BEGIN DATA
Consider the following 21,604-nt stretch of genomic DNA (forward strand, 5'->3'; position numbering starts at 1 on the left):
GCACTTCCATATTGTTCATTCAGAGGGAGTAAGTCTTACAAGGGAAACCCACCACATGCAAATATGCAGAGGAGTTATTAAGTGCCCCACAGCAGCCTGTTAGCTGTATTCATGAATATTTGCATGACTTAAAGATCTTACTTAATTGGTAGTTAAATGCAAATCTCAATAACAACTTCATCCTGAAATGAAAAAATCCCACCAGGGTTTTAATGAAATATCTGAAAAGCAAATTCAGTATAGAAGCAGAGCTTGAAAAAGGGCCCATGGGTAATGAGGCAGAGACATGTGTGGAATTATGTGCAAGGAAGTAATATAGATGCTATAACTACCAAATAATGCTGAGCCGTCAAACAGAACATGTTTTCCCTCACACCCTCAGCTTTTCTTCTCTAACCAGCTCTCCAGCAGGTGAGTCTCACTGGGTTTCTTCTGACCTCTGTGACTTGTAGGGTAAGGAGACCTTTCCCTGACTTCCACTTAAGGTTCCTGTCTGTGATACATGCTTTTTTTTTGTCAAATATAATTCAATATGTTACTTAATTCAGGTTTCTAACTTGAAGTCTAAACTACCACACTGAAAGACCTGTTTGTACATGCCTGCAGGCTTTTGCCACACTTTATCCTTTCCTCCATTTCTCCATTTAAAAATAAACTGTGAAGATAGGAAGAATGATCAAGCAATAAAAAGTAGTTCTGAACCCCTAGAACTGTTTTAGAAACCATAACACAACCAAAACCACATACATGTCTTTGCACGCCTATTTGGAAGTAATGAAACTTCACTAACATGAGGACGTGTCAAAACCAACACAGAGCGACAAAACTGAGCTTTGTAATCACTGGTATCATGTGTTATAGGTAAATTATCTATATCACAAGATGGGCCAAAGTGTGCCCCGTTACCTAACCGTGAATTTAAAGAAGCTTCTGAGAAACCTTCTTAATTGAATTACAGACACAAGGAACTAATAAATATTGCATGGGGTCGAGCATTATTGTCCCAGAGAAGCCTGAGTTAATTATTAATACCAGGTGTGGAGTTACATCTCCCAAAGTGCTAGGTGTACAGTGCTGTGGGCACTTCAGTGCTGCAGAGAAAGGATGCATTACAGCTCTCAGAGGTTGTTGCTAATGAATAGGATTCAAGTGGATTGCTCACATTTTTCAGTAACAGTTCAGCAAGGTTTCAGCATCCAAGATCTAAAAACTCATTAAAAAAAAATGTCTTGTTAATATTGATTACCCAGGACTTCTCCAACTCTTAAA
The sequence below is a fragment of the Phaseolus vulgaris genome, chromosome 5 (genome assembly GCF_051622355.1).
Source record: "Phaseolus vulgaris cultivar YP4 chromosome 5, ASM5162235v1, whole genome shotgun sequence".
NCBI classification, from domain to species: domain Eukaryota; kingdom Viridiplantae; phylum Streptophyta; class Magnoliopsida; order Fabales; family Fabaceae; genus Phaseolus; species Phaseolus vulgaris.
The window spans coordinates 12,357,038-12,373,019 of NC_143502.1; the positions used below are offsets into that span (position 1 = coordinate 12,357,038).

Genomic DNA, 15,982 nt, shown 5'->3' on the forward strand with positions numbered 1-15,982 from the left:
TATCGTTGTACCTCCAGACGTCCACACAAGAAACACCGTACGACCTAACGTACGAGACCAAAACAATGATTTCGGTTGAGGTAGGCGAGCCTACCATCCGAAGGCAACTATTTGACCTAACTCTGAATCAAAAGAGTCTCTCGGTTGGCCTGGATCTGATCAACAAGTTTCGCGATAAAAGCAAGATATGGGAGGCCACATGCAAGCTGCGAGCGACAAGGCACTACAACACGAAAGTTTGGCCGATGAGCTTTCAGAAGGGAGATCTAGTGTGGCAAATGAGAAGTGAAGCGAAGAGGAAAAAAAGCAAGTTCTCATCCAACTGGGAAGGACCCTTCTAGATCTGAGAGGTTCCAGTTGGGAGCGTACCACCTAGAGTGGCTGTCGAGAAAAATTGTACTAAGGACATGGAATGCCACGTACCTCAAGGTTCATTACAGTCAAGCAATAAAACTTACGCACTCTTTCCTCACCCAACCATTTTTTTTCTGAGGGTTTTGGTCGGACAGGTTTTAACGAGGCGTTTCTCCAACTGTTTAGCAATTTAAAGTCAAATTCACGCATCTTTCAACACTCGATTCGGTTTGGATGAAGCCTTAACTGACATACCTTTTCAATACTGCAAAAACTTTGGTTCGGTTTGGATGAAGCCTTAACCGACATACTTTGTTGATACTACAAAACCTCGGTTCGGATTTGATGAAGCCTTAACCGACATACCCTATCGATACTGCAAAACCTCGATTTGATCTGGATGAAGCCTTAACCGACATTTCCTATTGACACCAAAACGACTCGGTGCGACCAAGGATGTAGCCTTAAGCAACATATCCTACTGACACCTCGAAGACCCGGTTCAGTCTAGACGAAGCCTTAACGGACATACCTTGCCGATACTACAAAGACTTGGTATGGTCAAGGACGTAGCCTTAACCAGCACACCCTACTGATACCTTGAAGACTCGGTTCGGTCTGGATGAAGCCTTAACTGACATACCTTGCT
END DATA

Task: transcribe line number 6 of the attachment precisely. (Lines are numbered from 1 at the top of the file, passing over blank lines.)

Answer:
The window spans coordinates 12,357,038-12,373,019 of NC_143502.1; the positions used below are offsets into that span (position 1 = coordinate 12,357,038).